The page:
Compared to the sea of Nokias you're probably familiar with, the 6720 Classic appears slender. In reality, the 6720 is only a few millimetres slimmer in width to, say, the(released last year) but it seems much more so, like a Nokia made out of hot toffee slowly stretching length-wise. This image is strengthened by the gentle kink at the microphone end of the phone, bending gently towards the user's mouth. This design element is probably geared to improving the direction of the microphone towards the mouth, but the kink is so subtle we can't imagine it improves this very much.
Nokia's chosen colour palette for its latest Classic combines two safe colours, beige and steely grey, and fails to make an impact. While Samsung toys with hot pinks and cappuccino-flavoured phones, Nokia's industrial styling is forgettable at best. It features a 3.5mm headphone socket on the base of the handset, alongside a proprietary charging pin socket, which is always a welcomed addition. On the back of the 6720 you'll find a 5-megapixel camera with flash, but no lens cover to protect the delicate glass from the sharp keys and switchblades you tote around in your pockets.
We could live with these aesthetic shortcomings, but the 6720's cramped keypad is the nail in its coffin as far as we're concerned. Put it down to the phone's slim profile, but this pint-sized pad will even have the world's most proficient texters putting on the brakes and merging into the slow lane. The 12 keys of the numeric keypad share a space equal to about a quarter of the total face of the phone and it's just too small to use comfortably.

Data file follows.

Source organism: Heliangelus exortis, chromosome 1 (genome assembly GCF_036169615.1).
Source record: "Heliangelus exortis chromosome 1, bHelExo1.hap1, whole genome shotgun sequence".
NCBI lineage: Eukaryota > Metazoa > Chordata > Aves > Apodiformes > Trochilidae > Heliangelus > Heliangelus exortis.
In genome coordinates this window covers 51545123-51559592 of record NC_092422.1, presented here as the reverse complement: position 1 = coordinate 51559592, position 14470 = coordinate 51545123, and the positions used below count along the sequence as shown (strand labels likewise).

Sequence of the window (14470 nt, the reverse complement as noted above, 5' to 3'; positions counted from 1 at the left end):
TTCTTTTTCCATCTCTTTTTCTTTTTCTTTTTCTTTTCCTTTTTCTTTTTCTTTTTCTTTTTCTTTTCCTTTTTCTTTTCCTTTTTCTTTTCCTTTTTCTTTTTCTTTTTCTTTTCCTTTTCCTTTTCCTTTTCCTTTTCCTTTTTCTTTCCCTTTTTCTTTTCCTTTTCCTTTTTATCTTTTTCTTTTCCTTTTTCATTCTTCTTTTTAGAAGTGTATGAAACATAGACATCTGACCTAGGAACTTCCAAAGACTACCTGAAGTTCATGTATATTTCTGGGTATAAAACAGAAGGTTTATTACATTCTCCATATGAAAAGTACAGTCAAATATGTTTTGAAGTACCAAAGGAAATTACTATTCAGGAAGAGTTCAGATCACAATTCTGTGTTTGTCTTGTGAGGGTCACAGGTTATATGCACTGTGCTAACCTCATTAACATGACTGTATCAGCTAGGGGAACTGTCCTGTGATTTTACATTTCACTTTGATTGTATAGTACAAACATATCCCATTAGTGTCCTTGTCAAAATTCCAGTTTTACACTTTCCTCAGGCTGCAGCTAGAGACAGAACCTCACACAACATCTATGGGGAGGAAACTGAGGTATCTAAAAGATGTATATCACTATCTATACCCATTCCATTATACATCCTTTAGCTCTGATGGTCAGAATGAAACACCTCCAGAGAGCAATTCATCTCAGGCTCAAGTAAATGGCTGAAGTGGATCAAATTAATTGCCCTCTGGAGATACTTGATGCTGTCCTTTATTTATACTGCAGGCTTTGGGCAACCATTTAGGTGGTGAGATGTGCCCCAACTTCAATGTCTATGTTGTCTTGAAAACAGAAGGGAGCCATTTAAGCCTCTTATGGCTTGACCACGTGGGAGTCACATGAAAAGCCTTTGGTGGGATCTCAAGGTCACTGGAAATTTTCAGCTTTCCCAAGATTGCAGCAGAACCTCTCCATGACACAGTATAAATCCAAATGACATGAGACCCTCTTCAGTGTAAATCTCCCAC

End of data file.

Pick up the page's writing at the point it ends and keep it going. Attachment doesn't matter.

Caution: this keypad may cause you to type like Nanna
Features, or the lack thereof
Here at CNET we love all of our gadgets the way a teacher loves all of their students; from the class' brightest stars to its dullest bulbs. We gently paw over every new item with care, our eyes trained to spot its strengths, ready to find what makes a product unique and special. The 6720 is neither unique nor special. In fact, the only things we identified as outstanding were what the phone lacks — a Wi-Fi capable radio for one.
Otherwise, the 6720 Classic is the epitome of average. It runs on Nokia's S60 operating platform and features a basic suite of software including Nokia Maps, N-Gage games and a link to Nokia's Files on Ovi and the Nokia Music Store. Nokia's Ovi app store wasn't available on our review unit out of the box, but was easy to install using the download menu.